BD: What does it mean when a financial institution becomes Sheltered Harbor ready?

Silberstein: When a financial institution becomes Sheltered Harbor ready, it means that it has implemented the additional resiliency prescribed by the Sheltered Harbor specification. At a high level, the model empowers financial institutions to securely store and rapidly restore customer account information using an industry standard format. Consumers would then benefit by having access to their accounts and basic transactions rapidly restored after a major incident at an institution.

BD: What policies, systems and personnel does the bank need to have in place in order to make this work?

Silberstein: First, most institutions are using a service provider for core banking services. Most large service providers are already implementing Sheltered Harbor capability, so for these institutions the focus is mainly on the business continuity planning that is specific to the Sheltered Harbor Model.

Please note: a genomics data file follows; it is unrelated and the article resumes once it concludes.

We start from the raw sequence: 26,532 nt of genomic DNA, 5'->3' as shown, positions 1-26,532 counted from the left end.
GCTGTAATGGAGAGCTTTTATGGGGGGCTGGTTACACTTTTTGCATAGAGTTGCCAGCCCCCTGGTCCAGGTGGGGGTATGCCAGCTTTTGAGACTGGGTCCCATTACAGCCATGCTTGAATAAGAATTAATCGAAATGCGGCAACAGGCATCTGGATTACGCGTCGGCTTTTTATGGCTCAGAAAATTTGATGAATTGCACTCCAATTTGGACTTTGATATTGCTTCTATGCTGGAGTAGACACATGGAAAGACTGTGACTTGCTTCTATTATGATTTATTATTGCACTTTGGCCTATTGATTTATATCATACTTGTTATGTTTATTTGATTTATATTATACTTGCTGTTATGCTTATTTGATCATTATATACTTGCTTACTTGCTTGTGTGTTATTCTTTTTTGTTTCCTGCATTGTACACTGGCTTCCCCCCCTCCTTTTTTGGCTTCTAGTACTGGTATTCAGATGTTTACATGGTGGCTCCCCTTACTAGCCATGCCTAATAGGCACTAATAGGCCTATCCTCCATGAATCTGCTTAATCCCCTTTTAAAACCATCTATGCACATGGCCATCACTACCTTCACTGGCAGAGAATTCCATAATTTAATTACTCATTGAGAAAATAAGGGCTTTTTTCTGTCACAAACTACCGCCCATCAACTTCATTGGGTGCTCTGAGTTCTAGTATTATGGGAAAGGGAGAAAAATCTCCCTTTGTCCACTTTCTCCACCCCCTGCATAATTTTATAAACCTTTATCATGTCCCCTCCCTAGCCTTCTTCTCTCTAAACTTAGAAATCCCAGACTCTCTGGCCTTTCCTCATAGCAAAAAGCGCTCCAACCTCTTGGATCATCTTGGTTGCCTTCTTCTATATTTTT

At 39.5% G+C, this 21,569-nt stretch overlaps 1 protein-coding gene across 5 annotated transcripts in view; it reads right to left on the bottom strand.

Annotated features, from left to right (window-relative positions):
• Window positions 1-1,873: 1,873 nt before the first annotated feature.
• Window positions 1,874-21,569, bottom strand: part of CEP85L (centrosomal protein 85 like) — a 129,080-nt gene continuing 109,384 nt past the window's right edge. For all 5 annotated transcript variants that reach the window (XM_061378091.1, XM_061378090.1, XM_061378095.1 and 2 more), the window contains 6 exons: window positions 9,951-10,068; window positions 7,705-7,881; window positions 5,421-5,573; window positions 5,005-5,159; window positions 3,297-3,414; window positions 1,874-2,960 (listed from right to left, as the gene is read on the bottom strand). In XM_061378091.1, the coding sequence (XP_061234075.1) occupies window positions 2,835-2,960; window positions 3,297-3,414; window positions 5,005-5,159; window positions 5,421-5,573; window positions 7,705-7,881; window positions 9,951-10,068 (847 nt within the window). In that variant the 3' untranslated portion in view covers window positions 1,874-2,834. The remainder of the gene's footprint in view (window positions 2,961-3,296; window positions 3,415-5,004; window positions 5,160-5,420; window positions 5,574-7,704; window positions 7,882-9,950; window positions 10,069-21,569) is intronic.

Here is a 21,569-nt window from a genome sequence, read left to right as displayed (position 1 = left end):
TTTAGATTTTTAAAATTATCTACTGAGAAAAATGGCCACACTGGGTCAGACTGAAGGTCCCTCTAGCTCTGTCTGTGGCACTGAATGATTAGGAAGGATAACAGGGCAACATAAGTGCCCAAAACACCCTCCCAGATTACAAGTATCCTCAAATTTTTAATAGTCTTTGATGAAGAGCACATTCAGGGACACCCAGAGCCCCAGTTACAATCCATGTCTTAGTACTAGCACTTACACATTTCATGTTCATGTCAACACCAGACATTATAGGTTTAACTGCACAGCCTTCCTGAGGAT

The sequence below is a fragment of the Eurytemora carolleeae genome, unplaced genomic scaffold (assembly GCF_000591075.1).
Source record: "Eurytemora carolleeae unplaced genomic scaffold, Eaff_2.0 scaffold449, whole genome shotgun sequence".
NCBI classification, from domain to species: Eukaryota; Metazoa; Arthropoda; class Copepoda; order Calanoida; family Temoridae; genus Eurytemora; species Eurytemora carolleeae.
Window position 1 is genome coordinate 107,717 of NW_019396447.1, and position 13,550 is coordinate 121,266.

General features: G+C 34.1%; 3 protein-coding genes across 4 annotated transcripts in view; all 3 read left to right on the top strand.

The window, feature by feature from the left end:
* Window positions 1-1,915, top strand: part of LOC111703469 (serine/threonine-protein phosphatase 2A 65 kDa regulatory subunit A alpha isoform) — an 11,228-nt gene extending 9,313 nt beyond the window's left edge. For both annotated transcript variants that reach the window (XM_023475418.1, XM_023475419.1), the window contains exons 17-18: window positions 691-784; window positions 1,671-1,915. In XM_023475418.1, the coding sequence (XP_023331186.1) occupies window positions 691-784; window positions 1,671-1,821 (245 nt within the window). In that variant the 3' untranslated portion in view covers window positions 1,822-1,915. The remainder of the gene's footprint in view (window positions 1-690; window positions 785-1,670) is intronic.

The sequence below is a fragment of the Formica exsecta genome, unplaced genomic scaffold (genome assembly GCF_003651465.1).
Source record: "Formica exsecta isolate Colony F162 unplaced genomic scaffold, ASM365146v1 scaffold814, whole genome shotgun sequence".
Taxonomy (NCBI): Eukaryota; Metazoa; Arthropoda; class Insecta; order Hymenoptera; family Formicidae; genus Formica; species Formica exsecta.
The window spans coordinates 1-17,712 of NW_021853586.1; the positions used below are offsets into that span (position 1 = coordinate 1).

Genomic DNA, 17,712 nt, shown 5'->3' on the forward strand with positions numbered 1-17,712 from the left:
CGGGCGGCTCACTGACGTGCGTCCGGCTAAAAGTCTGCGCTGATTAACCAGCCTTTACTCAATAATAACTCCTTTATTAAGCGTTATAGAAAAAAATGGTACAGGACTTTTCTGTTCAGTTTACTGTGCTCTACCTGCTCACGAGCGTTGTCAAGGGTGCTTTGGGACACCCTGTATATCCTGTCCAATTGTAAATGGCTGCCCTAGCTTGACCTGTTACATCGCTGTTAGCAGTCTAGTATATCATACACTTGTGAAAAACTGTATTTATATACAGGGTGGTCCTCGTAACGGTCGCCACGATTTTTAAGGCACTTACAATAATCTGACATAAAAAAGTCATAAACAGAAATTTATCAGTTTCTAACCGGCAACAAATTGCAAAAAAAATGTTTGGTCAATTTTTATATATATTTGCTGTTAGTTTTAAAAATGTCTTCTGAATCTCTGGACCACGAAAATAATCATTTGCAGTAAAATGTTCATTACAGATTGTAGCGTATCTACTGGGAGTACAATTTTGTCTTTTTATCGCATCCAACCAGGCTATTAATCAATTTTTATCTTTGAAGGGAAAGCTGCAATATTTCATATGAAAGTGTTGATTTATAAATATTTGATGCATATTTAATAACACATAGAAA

For institutions running their own core processing, an additional process of extracting customer account data, then putting the data into a standard format, encrypting it and finally storing the data in a very secure fashion per the specification encompasses most of the work. The institution must do some resiliency planning and organize a backup core service provider. The Sheltered Harbor specifications provide the controls and processes needed to ensure interoperability.

BD: The initiative helps member financial institutions store secure customer data above and beyond existing practices. Why should banks, particularly community banks, invest in putting this into in place?

Silberstein: Our industry’s investment in protecting everyone connected to financial institutions is second to none. Nevertheless, we cannot guarantee 100 percent protection. So if a financial institution is severely disabled, we need a safety net like Sheltered Harbor to protect consumers, allowing them to continue to manage daily financial transactions in their lives.

Protecting Customers Through a Cybersecurity Control Tower


cybersecurity.png

Citizens National Bank of Texas, the third-oldest independent financial institution in the state, has remained deeply committed to its local community since its founding in 1868. The bank’s hometown, personalized approach to serving customers in the Dallas-Fort Worth area has played an integral role in its success. It was this focus on the surrounding community that led CNB to provide its customers with an extra layer of security by working with DefenseStorm, a Seattle-based provider of cloud based cybersecurity solutions.